A Boston-based child advocacy group filed a complaint with the Federal Trade Commission yesterday charging the makers of the popular Baby Einstein and Brainy Baby videos with false and deceptive advertising. The complaint says there is no evidence the programs are educational, despite the claims on their packaging and websites.
It is the second time in two months that the Campaign for a Commercial-Free Childhood has taken on the growing baby-video industry, whose sales so far are estimated at $1 billion.
In the complaint, CCFC said Baby Einstein and Brainy Baby lure parents into thinking babies will be smarter if they watch the videos. The complaint asks the FTC to stop the companies from making educational claims and to require a disclaimer on websites, videos, and DVD packaging -- similar to the ones on cigarette packs -- telling parents that television may be harmful to a baby's health. It cites the American Academy of Pediatrics' recommendation that children 2 and younger not watch any TV.
''There is no research to show that watching a screen is beneficial to a baby in any way, educational or otherwise. If anything, it may be putting babies at risk," said child psychiatrist Alvin F. Poussaint, a member of the CCFC steering committee who is a director of Judge Baker's Children Center in Boston. ''A two-dimensional screen can never replace a real environment, rich in all five senses. Holistic play is what develops all the pathways to the brain."
Dennis Fedoruk, president, founder and CEO of Atlanta-based Brainy Baby Company, says he agrees with CCFC that ''companies should not make ridiculous claims for any product. We're just not one of those companies. We say babies will learn their ABCs and 123s. That's not a claim. I see that as being accurate." He cited parents' testimonials as evidence.
Fedoruk said the pediatrics academy is overreaching. ''It assumes parents can't make an intelligent decision on the subject," he said.
A publicist for Baby Einstein said the company could not comment yesterday.
Last month CCFC ignited a national debate when it denounced Zero to Three, a nonprofit devoted to healthy baby and toddler development, for its collaboration on ''Sesame Beginnings," a new line of DVDs for babies as young as 6 months and their parents.
''We have an ongoing concern that parents and babies are being exploited by the media and market industries," said Susan Linn, a psychologist who is a cofounder of CCFC. ''Parents have a right to honest information, and they aren't getting it from these baby-video companies." Research has linked early TV viewing to diminished deductive reasoning and childhood obesity, she said.
Brainy Baby -- whose slogan is ''a little genius in the making" -- says on its website that its videos are ''an entertaining way to help little ones learn educational basics, stimulate cognitive development and gain a smart start to learning." Baby Einstein makes similar claims, describing the ''Baby Wordsworth: First Words Around the House" video as ''a fun and fascinating interactive tool that fosters the development of your toddler's speech and language skills."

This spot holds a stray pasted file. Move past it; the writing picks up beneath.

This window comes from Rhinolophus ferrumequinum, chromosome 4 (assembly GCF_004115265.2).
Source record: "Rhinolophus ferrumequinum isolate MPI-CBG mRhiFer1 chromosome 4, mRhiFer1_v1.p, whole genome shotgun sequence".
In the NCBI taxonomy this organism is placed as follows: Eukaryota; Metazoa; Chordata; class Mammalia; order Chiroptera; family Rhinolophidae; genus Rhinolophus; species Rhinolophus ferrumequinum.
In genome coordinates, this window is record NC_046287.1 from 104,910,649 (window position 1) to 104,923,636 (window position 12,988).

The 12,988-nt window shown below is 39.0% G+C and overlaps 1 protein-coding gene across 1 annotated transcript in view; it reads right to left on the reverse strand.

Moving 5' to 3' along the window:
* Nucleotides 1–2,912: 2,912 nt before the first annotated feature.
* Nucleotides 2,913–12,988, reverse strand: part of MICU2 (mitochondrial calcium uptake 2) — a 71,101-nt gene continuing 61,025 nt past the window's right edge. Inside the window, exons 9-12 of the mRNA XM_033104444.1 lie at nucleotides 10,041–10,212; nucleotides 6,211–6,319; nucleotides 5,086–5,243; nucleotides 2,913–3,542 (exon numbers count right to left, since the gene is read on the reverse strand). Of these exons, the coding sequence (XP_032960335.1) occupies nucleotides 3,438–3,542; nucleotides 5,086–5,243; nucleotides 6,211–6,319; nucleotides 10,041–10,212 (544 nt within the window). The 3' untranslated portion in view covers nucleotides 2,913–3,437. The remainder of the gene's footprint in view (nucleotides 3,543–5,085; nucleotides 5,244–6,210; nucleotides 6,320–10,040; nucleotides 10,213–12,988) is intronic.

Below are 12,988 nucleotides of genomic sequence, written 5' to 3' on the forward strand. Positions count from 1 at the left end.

''The videos' names alone, Baby Einstein and Brainy Baby, are deceptive," said Angela Campbell, the attorney who filed the complaint on behalf of CCFC. ''They create an overall impression from the start that this will make your kid smarter."
Brainy Baby was founded in 1995, Baby Einstein in 1997, both by parents of young children. Baby Einstein, which has a 90 percent share of the baby-video market, was acquired in 2001 by the Walt Disney Co. According to a study by the Kaiser Family Foundation, 25 percent of babies under 2 have baby videos, and 49 percent of parents of babies think such videos are ''very important."
Testimonials from parents on the Baby Einstein website tap into parents' hopes that they can give their baby an advantage. ''I don't let my kids watch TV, but this is good for them. I want my kids to get ahead," reads one.
Donald Shifrin, a Seattle pediatrician who chairs the American Academy of Pediatrics committee on the impact of media on children, said fewer than 10 percent of parents are aware that television viewing is not recommended for children under 2. ''Marketing for Baby Einstein has allowed it to develop a cachet that encourages parents to think their baby is missing out on something if they don't use them," he said. ''We do not know that to be true. I tell parents, 'Feel free not to use them.' "
On its website, Baby Einstein disputes the pediatrics academy's recommendation, saying it fails to distinguish between TV and videos, particularly those with content made specifically for babies.
It's unlikely there will ever be definitive research, said pediatrician Michael Rich, director of the Center on Media and Child Health at Children's Hospital Boston.
''It's unethical," he said. ''What parent would willingly want their child to be part of the experimental group? What board of ethics would approve the research? As a practitioner, the best you can do is go with the best available research, which, in this case, tells us that to do more complete research could put into jeopardy the children we would be studying."
Sadly, he added, ''parents are creating a natural laboratory for future research every time they put a baby in front of one of these videos."
Barbara Meltz can be reached at email@example.com.